The Shwedagon Pagoda is the most holy pagoda in all of Myanmar. A holy space of the Buddhist faith, followers of the faith and visitors alike come to share their thoughts, intentions, and wishes to a holier deity. One common practice of the Shwedagon Pagoda is to light a series of candles that border interior walls of the pagoda. This happens every evening, ceremoniously. The pagoda is made out of solid gold, and the candles beautifully reflect the golden patina. Faithful followers kneel softly on the concrete, gesturing towards the sky. They calmly breathe in the changing air, absorbing the scents of flames and wax. The flames brighten the dark evening sky.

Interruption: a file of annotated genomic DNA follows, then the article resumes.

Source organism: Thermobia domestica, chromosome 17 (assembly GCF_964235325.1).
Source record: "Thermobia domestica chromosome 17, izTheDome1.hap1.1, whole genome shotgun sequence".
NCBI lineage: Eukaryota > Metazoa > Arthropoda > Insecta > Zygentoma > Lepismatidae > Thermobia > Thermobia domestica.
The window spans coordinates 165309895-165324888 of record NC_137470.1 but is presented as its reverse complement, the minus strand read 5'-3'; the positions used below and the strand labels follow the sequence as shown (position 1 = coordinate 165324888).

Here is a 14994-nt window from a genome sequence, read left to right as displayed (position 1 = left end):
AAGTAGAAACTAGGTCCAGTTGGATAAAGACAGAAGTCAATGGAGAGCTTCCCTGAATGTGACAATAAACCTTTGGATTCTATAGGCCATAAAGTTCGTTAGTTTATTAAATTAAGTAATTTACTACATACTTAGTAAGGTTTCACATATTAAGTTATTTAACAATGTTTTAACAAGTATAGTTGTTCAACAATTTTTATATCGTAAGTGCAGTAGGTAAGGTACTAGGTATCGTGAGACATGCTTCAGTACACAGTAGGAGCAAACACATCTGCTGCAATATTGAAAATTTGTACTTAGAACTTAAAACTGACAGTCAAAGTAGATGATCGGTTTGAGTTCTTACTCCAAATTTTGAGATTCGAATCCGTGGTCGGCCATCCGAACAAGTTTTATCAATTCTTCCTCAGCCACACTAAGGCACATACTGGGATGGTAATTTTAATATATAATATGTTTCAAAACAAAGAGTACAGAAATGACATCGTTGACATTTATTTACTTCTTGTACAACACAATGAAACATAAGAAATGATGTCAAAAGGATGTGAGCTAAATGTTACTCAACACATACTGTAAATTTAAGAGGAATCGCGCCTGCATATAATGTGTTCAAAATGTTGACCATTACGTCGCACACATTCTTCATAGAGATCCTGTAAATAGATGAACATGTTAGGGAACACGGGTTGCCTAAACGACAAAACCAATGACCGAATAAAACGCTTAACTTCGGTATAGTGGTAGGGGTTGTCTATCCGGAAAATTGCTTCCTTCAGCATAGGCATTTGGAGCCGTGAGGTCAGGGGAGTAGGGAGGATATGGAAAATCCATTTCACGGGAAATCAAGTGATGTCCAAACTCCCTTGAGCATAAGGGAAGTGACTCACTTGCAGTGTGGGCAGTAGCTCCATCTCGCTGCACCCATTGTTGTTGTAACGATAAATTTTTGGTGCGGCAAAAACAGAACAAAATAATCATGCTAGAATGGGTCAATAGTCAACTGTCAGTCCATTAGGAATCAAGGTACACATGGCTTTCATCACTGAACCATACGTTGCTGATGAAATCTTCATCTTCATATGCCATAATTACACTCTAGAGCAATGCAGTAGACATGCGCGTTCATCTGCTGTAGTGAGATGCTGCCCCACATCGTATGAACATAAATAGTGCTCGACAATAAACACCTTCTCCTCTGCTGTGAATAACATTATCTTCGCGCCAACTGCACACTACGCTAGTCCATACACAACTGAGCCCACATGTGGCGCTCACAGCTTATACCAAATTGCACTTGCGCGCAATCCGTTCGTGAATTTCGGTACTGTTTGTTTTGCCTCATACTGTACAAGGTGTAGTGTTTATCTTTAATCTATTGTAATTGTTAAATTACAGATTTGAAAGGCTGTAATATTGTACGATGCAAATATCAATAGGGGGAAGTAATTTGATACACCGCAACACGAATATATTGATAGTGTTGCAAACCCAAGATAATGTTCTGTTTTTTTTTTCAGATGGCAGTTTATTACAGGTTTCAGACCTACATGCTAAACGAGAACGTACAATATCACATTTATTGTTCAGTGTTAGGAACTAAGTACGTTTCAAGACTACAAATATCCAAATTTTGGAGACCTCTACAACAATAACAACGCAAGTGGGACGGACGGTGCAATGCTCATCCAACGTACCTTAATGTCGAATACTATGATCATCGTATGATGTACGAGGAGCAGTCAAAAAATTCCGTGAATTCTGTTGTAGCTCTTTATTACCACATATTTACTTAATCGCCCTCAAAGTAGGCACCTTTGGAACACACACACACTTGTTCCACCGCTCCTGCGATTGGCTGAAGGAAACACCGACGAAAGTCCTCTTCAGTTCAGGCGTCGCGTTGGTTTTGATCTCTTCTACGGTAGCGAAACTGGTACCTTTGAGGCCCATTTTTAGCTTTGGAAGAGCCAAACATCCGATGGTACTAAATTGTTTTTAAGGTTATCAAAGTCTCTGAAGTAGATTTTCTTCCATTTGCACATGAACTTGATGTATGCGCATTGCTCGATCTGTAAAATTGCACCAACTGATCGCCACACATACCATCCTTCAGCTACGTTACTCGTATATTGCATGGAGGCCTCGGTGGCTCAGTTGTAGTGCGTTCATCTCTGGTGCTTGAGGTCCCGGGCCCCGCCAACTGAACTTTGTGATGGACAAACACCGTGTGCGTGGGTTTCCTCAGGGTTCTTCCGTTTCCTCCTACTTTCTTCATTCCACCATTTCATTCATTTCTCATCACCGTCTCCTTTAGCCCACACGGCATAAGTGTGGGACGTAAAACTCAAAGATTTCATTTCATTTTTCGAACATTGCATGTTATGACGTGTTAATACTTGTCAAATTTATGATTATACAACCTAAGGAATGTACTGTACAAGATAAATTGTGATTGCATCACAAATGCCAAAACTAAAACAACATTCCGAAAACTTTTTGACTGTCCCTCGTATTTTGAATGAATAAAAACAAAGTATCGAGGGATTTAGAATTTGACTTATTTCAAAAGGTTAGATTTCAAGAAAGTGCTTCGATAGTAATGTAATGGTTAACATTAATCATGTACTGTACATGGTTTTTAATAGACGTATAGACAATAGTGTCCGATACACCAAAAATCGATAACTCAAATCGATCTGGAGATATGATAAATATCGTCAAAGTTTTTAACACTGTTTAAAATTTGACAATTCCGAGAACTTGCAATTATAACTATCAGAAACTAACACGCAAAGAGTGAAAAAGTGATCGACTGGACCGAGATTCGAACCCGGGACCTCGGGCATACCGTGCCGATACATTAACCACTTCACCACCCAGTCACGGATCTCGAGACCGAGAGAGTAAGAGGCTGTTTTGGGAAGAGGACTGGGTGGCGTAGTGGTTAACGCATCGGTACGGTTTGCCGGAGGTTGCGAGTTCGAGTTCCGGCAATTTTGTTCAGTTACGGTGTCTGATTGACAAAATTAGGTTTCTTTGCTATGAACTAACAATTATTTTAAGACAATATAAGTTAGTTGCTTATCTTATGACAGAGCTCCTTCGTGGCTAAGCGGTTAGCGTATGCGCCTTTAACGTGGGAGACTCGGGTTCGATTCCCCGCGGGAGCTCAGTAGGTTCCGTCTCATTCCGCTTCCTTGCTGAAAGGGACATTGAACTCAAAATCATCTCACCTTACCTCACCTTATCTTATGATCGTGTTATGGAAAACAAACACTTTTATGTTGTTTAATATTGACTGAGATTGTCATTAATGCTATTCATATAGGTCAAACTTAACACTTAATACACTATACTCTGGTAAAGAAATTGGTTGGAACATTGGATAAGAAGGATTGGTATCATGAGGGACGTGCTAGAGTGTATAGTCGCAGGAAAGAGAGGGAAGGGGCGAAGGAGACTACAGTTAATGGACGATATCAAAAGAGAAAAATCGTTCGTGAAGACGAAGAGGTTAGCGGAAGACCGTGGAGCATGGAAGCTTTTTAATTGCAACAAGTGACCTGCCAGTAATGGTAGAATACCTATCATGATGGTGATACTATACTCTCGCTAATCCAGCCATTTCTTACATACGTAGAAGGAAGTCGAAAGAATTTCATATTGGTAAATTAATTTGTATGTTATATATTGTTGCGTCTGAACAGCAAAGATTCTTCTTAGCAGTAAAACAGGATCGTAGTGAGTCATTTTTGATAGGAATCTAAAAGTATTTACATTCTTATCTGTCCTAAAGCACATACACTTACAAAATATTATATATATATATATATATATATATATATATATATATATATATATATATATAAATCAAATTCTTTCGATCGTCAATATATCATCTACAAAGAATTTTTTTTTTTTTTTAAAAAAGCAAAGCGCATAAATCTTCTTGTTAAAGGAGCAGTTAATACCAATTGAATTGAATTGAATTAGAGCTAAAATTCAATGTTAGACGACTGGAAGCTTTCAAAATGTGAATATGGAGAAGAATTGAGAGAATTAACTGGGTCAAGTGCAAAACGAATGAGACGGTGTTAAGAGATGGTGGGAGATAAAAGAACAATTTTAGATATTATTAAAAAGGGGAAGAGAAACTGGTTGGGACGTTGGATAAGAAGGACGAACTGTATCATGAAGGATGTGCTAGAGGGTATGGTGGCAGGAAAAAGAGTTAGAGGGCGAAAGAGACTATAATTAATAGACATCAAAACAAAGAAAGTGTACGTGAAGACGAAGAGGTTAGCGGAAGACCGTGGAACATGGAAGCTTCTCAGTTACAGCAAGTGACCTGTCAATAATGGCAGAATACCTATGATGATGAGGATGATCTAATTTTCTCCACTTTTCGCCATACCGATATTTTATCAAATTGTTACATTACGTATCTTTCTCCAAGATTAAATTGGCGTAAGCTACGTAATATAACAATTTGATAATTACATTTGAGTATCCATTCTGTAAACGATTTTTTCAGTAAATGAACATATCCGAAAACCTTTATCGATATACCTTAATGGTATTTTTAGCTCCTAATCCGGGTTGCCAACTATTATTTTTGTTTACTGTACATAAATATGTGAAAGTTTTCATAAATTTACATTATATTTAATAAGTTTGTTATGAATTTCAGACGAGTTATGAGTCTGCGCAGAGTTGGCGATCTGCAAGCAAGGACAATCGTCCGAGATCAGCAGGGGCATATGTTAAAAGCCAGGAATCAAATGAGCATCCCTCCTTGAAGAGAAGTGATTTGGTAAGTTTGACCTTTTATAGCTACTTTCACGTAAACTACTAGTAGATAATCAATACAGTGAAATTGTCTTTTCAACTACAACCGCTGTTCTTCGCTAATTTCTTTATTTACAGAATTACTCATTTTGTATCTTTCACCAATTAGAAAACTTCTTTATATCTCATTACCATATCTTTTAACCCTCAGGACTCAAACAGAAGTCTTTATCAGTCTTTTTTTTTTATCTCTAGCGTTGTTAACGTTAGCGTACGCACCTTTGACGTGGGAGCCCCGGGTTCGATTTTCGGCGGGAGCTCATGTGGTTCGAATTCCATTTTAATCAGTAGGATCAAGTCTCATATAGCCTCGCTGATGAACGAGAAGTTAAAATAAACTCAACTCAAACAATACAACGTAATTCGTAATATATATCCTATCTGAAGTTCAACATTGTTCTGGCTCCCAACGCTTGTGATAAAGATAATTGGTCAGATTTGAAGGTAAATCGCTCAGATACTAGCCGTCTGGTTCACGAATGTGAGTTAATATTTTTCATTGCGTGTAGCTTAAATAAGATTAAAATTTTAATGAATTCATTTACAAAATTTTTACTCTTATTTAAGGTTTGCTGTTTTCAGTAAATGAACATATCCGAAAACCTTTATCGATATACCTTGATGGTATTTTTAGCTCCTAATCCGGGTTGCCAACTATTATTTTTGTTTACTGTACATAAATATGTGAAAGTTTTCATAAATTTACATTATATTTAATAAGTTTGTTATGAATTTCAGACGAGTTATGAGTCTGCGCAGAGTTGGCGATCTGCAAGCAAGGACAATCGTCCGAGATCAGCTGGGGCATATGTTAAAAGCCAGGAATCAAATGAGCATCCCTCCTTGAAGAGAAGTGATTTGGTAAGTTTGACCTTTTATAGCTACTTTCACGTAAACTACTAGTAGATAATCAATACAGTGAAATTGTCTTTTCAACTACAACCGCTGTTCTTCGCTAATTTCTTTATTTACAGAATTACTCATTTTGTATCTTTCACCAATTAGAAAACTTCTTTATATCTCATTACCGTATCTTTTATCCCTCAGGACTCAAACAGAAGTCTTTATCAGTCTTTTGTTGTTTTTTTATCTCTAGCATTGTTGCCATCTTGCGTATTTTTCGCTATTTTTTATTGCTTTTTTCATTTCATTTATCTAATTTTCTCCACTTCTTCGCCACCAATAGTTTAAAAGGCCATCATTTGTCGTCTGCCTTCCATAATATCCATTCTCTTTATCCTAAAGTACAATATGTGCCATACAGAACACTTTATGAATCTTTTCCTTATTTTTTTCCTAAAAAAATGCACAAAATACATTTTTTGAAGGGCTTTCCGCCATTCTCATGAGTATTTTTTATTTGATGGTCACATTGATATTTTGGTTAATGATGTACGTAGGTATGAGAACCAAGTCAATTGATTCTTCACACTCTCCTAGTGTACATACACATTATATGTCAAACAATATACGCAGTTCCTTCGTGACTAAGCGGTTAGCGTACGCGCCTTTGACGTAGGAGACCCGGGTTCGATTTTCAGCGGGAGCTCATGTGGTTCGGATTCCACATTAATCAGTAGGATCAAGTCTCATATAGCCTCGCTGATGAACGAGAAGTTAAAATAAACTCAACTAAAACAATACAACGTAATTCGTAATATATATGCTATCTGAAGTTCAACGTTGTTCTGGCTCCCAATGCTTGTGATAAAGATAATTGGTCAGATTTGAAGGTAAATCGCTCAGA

Research has not pointed me to the roots of this tradition, however one can ruminate over what the potential meanings and significance may be. Buddhism centers peace as an instrumental part of faith. Candles, as they illuminate, facilitate an attitude of solitude and tranquility in a variety of settings. Buddhists and other guests of the holy space pray around the candles, channeling the peaceful energies produced and centering the candles as a representation of space. It’s a simple practice that doesn’t require too much analysis to understand. Maybe that’s the point: a simple practice, undefined.